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Story Archives: Are you prepared for hurricane season?
|Are you prepared for hurricane season?|
Hurricane season is under way, and officials are asking the public to get their disaster supply kits and emergency plans finalized.
Last year, Hurricane Gustav brought over 18 inches of rain to Franklin Parish. With that, crops were lost, residents were displaced from their homes, and local businesses suffered major damage to structures.
According to Mitch Reynolds, Louisiana Homeland Security and Emergency Preparedness Director for Franklin Parish, the area is better prepared to handle such a disaster as they were last year.
"My office and my personnel are certified, the area shelters are certified, and we have been inspected by the State," Reynolds said. "We are stocked up on bottled waters, M.R.E.'s, and cots. We have better communication and more trained workers."
Reynolds said 819 families in Franklin Parish were temporarily displaced last year, and only 11 of those families were permanently displaced.
"The public works engineers for the city and parish have done all they can do to insure that the drainage systems work properly," he said. "There is only so much you can do in terms of drainage for our area."
The Best Western Hotel in Winnsboro was among the many businesses who felt Gustav's effects.
"It caused more than $600,000 in damages to our hotel," said Tina Campbell, general manager. "All that rain came in at one time and there was no where for it to go. The rooms were a total loss. We had to remodel everything."
Guests of the hotel were asleep when flood waters poured into the rooms around 2:30 a.m. on Sept. 2. "We woke them up and told them to go to the shelter at the River of Life Church," Campbell said.
After three days of rain, sweet potato fields were soaked, and according to a local grower, over half of his crop was lost.
"We lost about 60% of our sweet potatoes," Shaun Thornhill, Vice-President of Thornhill Farms. That translates into about three million dollars lost due to inundated fields.
The decimation of the sweet potato industry in Louisiana is demonstrated by the fact that of the average 100 growers in the state, maybe ten or less replanted this year.
"We lost a whole industry due to Gustav," Thornhill said. "Plants that did survive were not vigorous," he continued. "We are fortunate because we could have lost everything."
Etta Mathis, a resident of the Winnsboro Housing Authority, will never forget the effects Gustav had on her family. "It took everything I had. My car, deep freezer, clothes, furniture, TV, the refrigerator ... I lost it all."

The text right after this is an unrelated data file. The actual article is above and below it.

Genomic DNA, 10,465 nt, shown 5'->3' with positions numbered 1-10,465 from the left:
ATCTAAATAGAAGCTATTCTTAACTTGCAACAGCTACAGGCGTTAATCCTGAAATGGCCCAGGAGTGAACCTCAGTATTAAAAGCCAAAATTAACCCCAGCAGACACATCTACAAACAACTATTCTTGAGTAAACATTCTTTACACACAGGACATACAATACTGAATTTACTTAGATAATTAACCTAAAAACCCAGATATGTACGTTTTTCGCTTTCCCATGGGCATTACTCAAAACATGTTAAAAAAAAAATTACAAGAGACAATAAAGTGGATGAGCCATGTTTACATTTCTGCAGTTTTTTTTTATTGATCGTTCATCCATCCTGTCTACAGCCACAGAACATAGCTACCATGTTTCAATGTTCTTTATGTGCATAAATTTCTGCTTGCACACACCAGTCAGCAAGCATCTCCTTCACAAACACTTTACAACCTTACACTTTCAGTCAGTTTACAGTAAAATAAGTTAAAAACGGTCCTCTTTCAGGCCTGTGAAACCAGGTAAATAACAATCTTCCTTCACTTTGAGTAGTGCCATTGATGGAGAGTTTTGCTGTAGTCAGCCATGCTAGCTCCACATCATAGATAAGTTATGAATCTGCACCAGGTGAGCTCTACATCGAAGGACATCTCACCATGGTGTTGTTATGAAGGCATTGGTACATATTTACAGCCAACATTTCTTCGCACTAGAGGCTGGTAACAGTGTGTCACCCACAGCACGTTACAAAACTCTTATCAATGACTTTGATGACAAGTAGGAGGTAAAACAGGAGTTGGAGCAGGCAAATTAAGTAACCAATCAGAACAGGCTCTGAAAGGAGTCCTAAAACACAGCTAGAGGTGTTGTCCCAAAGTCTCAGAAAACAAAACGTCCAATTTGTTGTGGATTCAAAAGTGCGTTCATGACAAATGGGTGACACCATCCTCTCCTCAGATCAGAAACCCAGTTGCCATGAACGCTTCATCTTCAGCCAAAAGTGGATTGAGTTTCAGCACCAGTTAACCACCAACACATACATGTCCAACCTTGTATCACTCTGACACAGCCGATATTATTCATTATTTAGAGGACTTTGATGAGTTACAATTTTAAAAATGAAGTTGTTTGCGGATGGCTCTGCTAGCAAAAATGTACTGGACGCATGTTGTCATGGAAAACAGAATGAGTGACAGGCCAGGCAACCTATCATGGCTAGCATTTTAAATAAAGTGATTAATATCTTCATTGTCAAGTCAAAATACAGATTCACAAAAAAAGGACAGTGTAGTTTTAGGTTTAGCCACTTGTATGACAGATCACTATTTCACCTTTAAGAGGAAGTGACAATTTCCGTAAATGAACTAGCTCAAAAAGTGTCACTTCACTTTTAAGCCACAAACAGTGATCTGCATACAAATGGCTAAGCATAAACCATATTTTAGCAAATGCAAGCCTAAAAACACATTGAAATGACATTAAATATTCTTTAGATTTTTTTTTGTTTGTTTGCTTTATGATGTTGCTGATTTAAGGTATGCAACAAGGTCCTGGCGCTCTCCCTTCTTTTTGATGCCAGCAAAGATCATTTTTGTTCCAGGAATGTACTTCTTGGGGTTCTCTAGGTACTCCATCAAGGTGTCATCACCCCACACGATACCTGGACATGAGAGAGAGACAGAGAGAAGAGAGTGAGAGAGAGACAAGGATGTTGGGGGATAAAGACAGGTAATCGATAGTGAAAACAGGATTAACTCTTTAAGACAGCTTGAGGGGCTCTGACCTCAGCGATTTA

Inside Mathis' home was four feet of water and everything she had. At 2 a.m., she and her family did not have any time to grab any belongings to them. They evacuated to a nearby hotel where they remained for many days.
Not only did local residents of that community have to replace valuable goods and personal items, the homes had to be sanitized. Mathis says raw sewer backed into her house and left an odor for weeks. "There was feces on the walls. It was filthy."
The National Weather Service Climate Prediction Center is calling for a "near normal" hurricane season. Weather experts urge citizens to get an emergency plan in order before word of a threatening storm.
"It's always better to get a plan before hurricane season rather than waiting until the threat of a storm," said National Hurricane Center Public Affair's Officer Dennis Feltgen. "If you do it before hand, you're less likely to make a rational decision during the time of a crisis"
Hurricane season started June 1 and lasts until November 30. Feltgen said that while September is the peak month, the tropics are active between middle August and late October.
Brad Bryant, a meteorologist for the National Weather Service in Jackson, which serves Franklin Parish, said that local residents can not rule out feeling hurricane force winds — even though they are hundreds of miles inland.
"It would be hard to imagine a circumstance where a hurricane was at a category 2 status in Franklin Parish, but it definitely is not impossible," Bryant said.
A category 2 hurricane on the Saffir-Simpson scale packs winds between 96-110 MPH.
Gustav made landfall as a category 2 hurricane near Cocodrire, Louisiana on August 31.
"A storm needs to make landfall somewhere between Corpus Christ, TX and New Orleans, LA in order for you guys to feel the effects," Bryant said. "Once it makes landfall, it depends on the direction in which it is moving to determine the effect, if any, it has on Franklin Parish.
The National Hurricane Center advises families to have a family plan, which includes emergency evacuation plans, family contacts, and escape routes.
Residents are also encouraged to stock up on non-perishable food items and have a disaster supply kit ready. This would include, but not limited to, a gallon of water per person daily, non-perishable and canned foods, blankets, pillows, and clothing. A first-aid kit, prescription drugs, flashlights and batteries are also essential during a disaster.
Resident Etta Mathis says you never know what you have until it's gone.
"I didn't get my life back until December. For two and a half months we slept on an air mattress," Mathis said. "I'm on pins and needles. If a storm is coming this year, I'm packing up and I'm leaving. I'm not waiting. You think it can't happen to you here in Franklin Parish, but it can, and it happened to me."